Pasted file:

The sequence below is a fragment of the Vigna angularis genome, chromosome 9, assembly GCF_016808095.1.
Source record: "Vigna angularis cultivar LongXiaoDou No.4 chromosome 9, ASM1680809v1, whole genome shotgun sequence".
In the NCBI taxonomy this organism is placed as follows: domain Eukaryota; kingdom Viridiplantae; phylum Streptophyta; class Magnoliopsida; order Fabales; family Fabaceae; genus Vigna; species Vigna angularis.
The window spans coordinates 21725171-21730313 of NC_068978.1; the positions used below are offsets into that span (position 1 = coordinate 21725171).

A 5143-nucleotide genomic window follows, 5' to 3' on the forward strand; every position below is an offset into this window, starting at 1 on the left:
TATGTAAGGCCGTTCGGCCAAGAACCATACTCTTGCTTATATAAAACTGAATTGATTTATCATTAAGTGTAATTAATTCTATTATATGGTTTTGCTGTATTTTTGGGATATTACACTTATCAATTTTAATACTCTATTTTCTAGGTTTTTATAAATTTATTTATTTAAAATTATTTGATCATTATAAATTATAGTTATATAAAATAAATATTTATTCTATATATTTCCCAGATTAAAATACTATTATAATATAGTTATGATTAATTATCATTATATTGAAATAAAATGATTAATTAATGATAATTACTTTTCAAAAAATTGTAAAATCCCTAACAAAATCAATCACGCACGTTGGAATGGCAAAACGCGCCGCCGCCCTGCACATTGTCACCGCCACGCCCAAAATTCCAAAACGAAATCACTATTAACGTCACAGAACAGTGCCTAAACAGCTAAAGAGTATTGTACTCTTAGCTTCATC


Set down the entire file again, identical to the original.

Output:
The sequence below is a fragment of the Vigna angularis genome, chromosome 9, assembly GCF_016808095.1.
Source record: "Vigna angularis cultivar LongXiaoDou No.4 chromosome 9, ASM1680809v1, whole genome shotgun sequence".
In the NCBI taxonomy this organism is placed as follows: domain Eukaryota; kingdom Viridiplantae; phylum Streptophyta; class Magnoliopsida; order Fabales; family Fabaceae; genus Vigna; species Vigna angularis.
The window spans coordinates 21725171-21730313 of NC_068978.1; the positions used below are offsets into that span (position 1 = coordinate 21725171).

A 5143-nucleotide genomic window follows, 5' to 3' on the forward strand; every position below is an offset into this window, starting at 1 on the left:
TATGTAAGGCCGTTCGGCCAAGAACCATACTCTTGCTTATATAAAACTGAATTGATTTATCATTAAGTGTAATTAATTCTATTATATGGTTTTGCTGTATTTTTGGGATATTACACTTATCAATTTTAATACTCTATTTTCTAGGTTTTTATAAATTTATTTATTTAAAATTATTTGATCATTATAAATTATAGTTATATAAAATAAATATTTATTCTATATATTTCCCAGATTAAAATACTATTATAATATAGTTATGATTAATTATCATTATATTGAAATAAAATGATTAATTAATGATAATTACTTTTCAAAAAATTGTAAAATCCCTAACAAAATCAATCACGCACGTTGGAATGGCAAAACGCGCCGCCGCCCTGCACATTGTCACCGCCACGCCCAAAATTCCAAAACGAAATCACTATTAACGTCACAGAACAGTGCCTAAACAGCTAAAGAGTATTGTACTCTTAGCTTCATC